Touching patients with technology

Safe and secure premises predicate healing

Control Services installed an Austco Nurse Call room system, integrated to the wireless communication network to make it easier for patients to communicate when they need help or assistance. By delivering a message directly to the appropriate nurse carrying a wireless device, the system enables the nurse to respond quickly to a patient need or request. The open system platform of the remote wireless and computer system also allows for easy future expansion and new system upgrades.

The system also creates an audit trail of events and how they were handled, saving nurses hours of paperwork when documenting patient activities. This automation increases caretaker productivity and accuracy, but more importantly, it puts the nurse back at the bedside.

Fenton said the hospital and healthcare vertical market has grown over the last several years. "Not only are hospitals becoming more secure, but now, employees and their visitors and patients are willing to accept a little inconvenience in trade for peace of mind with safety and security," he said. "Hospitals already have the network in place. With something like an infant protection system, we are able to integrate into the intrusion alarm, which then calls up the camera nearest to that alarm. It also allows the hospital to have a record of the event."

Fenton said the 'real estate' for the nurse's station is limited, so wireless mobility is critical. Intercoms over IP are another opportunity in the market, he added. "We start with a needs assessment to see how the user wants to manage their system and once we know that we match technology to the facility," he said.

Addressing analog installations

Randy Fierbaugh, national director of Healthcare Solutions Group for Niscayah Inc., Tampa, Fla. said this vertical has a large installed base of analog systems and lack of funding for upgrades, so it's important for the integrator to bring hybrid solutions to the table.

"It's all over the board right now as far as who's doing what in funding," he said, adding that many of the healthcare providers are waiting to see what the new National Healthcare Plan will mean for them.

"One of the big issues is the move from analog to IP and digital," he continued. "On new installs, 90 percent are IP video, although they do a fair amount of analog and many are using some sort of hybrid DVR technology. But definitely the trend is IP video, more IP access control and also infant protection systems, patient wandering and visitor management systems."

Fierbaugh said the convergence of systems in the vertical market will allow solutions to be monitored from one platform at multiple facilities and that's what the end-users in these facilities are looking for. "They want to be able to provide a centralized management of facilities that were traditionally off-site managed. Because of reduced budgets and manpower, they are moving to this type of centralized approach."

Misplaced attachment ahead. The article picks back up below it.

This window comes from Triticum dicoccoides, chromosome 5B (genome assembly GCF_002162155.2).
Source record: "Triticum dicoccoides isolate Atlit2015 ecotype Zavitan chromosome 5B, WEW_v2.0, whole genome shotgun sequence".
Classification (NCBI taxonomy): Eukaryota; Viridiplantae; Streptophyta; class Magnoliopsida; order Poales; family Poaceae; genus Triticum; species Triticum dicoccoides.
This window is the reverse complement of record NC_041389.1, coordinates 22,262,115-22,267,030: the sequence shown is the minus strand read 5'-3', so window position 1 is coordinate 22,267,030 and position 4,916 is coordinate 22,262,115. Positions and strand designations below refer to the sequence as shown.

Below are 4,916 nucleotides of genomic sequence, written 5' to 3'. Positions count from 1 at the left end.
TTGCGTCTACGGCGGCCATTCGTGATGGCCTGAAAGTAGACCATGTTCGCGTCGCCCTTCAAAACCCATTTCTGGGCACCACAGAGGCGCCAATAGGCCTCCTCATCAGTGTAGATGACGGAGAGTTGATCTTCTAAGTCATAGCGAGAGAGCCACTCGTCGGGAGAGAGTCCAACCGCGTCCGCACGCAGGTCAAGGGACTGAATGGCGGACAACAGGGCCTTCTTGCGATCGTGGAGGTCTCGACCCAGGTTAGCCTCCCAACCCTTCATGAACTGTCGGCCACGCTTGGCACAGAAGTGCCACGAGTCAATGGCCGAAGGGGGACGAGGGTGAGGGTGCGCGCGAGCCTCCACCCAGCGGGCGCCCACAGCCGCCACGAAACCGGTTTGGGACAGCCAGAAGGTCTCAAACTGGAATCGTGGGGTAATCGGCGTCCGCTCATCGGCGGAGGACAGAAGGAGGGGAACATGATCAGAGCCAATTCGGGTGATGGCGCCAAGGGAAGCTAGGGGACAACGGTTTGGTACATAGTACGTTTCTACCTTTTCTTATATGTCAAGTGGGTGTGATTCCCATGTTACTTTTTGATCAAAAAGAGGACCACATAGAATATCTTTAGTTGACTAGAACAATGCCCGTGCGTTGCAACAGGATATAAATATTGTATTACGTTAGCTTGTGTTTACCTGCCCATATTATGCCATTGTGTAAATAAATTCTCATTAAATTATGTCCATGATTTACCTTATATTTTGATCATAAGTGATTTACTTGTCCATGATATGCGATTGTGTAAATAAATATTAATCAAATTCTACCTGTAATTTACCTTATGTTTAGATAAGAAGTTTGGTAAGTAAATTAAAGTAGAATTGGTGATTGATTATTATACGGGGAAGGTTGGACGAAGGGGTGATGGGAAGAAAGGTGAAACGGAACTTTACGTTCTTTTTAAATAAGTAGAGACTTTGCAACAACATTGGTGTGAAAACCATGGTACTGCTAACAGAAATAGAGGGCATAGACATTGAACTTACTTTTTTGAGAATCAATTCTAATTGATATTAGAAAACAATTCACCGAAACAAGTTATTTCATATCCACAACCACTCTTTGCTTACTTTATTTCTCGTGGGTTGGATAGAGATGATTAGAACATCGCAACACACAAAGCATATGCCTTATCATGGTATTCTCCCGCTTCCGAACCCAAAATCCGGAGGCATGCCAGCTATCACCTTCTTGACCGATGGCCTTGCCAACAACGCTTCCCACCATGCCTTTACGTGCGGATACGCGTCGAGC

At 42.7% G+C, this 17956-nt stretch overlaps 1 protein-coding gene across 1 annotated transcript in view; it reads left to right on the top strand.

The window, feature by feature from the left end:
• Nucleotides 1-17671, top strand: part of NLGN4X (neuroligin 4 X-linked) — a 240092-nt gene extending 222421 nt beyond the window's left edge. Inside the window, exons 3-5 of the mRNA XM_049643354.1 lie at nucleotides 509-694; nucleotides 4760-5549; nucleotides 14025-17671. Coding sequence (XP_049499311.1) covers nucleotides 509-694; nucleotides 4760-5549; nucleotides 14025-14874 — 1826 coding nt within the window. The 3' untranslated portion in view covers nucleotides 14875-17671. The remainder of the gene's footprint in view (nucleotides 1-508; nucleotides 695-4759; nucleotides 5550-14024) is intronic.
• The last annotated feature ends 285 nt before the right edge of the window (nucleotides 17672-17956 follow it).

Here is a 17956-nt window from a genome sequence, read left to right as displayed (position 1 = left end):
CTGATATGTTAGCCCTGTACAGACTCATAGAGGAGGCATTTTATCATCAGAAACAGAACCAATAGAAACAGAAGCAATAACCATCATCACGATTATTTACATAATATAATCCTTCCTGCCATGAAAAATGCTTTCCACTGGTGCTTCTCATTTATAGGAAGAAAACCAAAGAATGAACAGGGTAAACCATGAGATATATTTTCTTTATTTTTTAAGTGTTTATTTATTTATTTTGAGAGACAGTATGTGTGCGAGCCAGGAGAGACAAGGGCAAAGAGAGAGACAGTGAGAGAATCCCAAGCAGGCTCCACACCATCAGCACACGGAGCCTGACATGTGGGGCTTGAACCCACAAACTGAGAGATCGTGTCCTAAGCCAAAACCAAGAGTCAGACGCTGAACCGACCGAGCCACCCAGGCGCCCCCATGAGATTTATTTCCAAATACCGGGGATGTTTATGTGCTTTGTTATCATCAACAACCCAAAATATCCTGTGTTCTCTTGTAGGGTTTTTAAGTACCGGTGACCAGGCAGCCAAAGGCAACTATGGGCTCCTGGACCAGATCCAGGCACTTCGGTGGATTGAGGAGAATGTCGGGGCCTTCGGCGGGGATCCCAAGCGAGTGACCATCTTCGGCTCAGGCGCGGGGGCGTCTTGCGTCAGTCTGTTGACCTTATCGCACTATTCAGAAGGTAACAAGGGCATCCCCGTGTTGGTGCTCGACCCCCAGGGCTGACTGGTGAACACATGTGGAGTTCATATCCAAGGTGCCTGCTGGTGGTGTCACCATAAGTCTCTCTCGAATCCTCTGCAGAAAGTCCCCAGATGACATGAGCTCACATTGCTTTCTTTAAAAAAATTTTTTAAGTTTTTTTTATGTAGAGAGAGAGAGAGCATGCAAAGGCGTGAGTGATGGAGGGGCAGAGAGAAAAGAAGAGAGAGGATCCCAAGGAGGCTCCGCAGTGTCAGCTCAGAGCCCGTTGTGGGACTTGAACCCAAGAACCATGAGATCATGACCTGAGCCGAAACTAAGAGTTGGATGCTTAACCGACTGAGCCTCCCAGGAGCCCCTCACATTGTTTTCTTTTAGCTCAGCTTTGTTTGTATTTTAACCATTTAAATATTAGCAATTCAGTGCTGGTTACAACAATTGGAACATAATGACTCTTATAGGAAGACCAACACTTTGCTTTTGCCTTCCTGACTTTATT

"You can create that with systems over access control and over the network," he continued, "and make managed systems more efficient and effective, such as visitor management, infant abduction so we're monitoring incidents or issues and exceptions which make the systems smarter and do more with less."

Another trend he sees is more facilities accepting third party and remote management and also, 'embedding' personnel from a third party within the facility to handle management of the system.

The healthcare market depends on technology and the solutions a security provider can offer as an integrated solution. Each facility is different, so it takes a sharp ear to listen to their needs and deliver what's best for the facility, the patients and the personnel.


The U.S. has one of the largest medical and healthcare industries in the world, followed by Switzerland and Germany, comprised of more than 750,000 physicians and 5,200 hospitals. About 3.8 million in-patient visits and 20 million outpatients visits are logged daily. One in every 11 U.S. residents is employed in the healthcare business.


In the next 10 years, the healthcare market will focus on early diagnosis, digitized patient information that can be accessed from numerous locations, and "total solution" selling that contributes to healthcare productivity gains. Early diagnosis and prevention is enabled by emerging diagnostic technologies. For example, positron emission tomography (PET) is used to detect many kinds of cancer with great accuracy. A "paperless" hospital is another emerging trend. Digital patient records enable doctors to access patients' records-wherever the doctor is. In a digitized hospital, healthcare providers do not have to wait days for an x-ray to "come back from the lab" because the x-ray machine is digital and the image is instantly available. - Altera Corp.